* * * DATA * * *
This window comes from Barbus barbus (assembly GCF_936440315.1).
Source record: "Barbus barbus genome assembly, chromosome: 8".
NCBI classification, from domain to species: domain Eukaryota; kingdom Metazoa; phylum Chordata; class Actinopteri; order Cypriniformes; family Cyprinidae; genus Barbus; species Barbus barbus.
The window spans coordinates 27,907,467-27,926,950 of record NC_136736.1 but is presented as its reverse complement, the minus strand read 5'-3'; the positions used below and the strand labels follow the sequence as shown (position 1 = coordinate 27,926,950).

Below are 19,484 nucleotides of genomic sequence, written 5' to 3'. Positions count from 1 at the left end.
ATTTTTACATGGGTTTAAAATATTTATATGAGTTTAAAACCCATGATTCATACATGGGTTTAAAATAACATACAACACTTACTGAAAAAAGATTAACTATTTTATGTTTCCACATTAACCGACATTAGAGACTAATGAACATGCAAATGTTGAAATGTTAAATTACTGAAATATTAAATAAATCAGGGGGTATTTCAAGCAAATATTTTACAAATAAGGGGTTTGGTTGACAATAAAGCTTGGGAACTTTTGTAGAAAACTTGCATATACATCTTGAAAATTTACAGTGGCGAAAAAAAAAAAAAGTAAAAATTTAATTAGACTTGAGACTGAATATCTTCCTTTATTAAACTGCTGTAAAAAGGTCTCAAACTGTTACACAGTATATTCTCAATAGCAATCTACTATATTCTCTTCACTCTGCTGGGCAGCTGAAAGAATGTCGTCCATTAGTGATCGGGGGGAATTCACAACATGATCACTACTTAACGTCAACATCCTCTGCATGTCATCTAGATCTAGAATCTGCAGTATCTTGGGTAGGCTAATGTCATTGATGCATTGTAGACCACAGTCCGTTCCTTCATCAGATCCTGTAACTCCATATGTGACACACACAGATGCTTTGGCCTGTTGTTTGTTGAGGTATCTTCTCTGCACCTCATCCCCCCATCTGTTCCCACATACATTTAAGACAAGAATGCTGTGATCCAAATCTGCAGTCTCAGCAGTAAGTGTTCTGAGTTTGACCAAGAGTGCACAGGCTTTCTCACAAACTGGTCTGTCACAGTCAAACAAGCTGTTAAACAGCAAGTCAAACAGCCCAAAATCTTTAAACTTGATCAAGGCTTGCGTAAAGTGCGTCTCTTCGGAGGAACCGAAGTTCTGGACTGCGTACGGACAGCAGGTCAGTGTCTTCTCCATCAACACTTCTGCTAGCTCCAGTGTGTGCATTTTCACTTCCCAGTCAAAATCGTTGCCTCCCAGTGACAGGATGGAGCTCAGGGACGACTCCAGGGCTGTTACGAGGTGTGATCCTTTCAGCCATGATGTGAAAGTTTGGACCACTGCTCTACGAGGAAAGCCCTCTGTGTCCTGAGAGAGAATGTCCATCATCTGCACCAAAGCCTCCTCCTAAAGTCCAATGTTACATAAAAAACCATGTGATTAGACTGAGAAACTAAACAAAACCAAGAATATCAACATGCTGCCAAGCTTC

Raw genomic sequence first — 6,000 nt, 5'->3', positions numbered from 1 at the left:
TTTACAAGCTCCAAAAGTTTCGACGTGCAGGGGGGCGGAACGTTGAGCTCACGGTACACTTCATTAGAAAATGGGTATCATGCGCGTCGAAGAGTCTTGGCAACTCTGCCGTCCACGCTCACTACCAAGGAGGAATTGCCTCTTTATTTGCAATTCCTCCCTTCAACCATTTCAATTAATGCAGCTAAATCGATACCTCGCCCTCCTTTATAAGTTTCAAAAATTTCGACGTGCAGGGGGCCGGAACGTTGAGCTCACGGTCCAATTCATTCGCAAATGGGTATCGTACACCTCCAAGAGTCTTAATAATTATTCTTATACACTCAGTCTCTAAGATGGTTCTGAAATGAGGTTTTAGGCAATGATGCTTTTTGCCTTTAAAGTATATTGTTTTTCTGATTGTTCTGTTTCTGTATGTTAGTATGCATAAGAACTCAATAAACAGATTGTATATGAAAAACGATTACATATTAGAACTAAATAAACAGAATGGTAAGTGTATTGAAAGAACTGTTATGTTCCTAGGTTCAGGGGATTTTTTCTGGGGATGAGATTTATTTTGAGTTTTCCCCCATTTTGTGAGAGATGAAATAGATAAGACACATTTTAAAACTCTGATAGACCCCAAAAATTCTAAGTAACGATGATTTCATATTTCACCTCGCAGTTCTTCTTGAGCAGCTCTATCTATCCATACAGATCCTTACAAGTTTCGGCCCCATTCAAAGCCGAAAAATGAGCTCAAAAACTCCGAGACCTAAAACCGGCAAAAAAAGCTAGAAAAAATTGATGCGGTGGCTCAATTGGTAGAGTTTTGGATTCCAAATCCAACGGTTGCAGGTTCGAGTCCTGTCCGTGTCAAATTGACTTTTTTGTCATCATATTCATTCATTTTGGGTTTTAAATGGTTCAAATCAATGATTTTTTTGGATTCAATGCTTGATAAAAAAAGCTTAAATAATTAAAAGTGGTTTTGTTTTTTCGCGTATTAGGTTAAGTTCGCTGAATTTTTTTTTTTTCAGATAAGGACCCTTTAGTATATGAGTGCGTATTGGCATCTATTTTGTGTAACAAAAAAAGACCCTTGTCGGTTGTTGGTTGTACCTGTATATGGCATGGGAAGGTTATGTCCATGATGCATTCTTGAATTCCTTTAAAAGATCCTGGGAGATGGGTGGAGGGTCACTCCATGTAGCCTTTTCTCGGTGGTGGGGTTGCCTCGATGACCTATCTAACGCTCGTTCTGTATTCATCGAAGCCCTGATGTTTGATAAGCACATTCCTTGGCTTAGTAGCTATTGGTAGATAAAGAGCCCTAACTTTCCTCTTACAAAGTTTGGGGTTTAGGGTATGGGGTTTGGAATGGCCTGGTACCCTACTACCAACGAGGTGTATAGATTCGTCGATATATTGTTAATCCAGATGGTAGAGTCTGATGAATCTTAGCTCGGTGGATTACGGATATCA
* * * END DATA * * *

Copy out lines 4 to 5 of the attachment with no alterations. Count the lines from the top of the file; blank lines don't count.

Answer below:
The window spans coordinates 27,907,467-27,926,950 of record NC_136736.1 but is presented as its reverse complement, the minus strand read 5'-3'; the positions used below and the strand labels follow the sequence as shown (position 1 = coordinate 27,926,950).

Below are 19,484 nucleotides of genomic sequence, written 5' to 3'. Positions count from 1 at the left end.